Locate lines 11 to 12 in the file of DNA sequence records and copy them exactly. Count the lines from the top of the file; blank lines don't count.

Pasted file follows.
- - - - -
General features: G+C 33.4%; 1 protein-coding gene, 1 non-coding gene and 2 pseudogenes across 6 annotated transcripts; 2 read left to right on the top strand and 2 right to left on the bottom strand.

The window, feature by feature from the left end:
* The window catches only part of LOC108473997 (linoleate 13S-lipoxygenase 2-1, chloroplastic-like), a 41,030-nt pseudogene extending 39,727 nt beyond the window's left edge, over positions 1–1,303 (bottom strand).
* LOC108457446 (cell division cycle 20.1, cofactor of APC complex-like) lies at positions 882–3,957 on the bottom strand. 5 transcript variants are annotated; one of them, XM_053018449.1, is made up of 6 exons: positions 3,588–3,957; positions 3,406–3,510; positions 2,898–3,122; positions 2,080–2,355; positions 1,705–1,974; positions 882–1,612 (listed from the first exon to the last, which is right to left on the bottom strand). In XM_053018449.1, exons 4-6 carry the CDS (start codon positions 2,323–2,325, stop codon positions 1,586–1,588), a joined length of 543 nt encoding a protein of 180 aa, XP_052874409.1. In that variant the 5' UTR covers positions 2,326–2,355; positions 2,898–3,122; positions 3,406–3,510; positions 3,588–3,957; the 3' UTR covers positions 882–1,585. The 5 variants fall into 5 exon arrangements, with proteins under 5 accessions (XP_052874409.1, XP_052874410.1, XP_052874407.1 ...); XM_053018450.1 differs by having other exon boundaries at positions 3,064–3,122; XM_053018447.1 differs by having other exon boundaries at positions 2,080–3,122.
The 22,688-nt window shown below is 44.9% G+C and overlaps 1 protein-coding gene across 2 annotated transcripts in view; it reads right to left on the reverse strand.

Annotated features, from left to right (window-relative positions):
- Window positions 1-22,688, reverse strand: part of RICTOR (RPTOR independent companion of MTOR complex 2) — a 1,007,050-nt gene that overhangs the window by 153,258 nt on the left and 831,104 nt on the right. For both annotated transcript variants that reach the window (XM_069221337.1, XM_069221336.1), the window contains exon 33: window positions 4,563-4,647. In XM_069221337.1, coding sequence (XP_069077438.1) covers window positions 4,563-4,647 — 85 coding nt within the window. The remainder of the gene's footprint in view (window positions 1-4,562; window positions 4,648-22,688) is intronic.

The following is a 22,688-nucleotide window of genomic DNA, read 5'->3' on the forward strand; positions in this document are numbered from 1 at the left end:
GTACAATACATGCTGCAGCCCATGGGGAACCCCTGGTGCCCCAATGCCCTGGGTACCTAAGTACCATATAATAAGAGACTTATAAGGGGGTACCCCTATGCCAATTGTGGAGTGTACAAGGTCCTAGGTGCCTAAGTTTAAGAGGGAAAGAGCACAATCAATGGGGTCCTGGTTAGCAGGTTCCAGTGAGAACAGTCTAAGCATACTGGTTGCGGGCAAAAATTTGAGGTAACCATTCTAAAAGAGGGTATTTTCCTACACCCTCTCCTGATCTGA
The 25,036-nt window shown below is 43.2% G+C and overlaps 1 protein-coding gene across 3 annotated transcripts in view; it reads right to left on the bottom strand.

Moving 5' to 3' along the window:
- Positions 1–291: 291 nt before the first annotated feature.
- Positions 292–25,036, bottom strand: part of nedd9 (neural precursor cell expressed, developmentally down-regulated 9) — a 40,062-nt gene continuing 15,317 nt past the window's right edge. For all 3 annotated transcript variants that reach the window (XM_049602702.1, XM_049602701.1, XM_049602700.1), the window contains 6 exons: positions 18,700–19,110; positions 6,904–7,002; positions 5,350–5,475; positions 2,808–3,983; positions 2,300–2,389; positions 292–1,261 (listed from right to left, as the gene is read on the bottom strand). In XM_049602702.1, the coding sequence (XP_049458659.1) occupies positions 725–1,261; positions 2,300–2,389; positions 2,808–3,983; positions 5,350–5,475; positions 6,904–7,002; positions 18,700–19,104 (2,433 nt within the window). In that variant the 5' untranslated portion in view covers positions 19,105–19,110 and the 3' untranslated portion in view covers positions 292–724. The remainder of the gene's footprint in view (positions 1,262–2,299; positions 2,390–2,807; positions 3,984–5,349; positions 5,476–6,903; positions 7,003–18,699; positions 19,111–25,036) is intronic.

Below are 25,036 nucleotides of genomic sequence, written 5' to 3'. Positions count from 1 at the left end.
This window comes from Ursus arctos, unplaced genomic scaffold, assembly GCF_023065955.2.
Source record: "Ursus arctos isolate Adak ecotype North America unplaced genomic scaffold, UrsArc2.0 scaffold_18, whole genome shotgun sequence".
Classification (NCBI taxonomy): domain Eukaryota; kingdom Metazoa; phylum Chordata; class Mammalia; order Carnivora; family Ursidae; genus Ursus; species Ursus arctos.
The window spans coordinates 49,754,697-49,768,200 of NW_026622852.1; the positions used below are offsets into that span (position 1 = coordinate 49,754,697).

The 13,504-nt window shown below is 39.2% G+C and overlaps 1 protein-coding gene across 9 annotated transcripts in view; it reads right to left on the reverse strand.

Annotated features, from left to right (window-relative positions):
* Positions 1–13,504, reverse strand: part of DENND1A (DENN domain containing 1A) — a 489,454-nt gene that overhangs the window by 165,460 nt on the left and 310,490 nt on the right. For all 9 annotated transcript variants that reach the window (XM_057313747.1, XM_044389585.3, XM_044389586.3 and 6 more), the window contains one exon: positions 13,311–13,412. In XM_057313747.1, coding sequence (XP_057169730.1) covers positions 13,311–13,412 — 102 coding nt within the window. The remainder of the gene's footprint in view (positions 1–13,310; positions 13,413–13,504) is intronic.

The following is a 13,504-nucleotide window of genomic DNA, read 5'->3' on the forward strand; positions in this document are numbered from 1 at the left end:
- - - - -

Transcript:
Moving 5' to 3' along the window:
- Positions 1–291: 291 nt before the first annotated feature.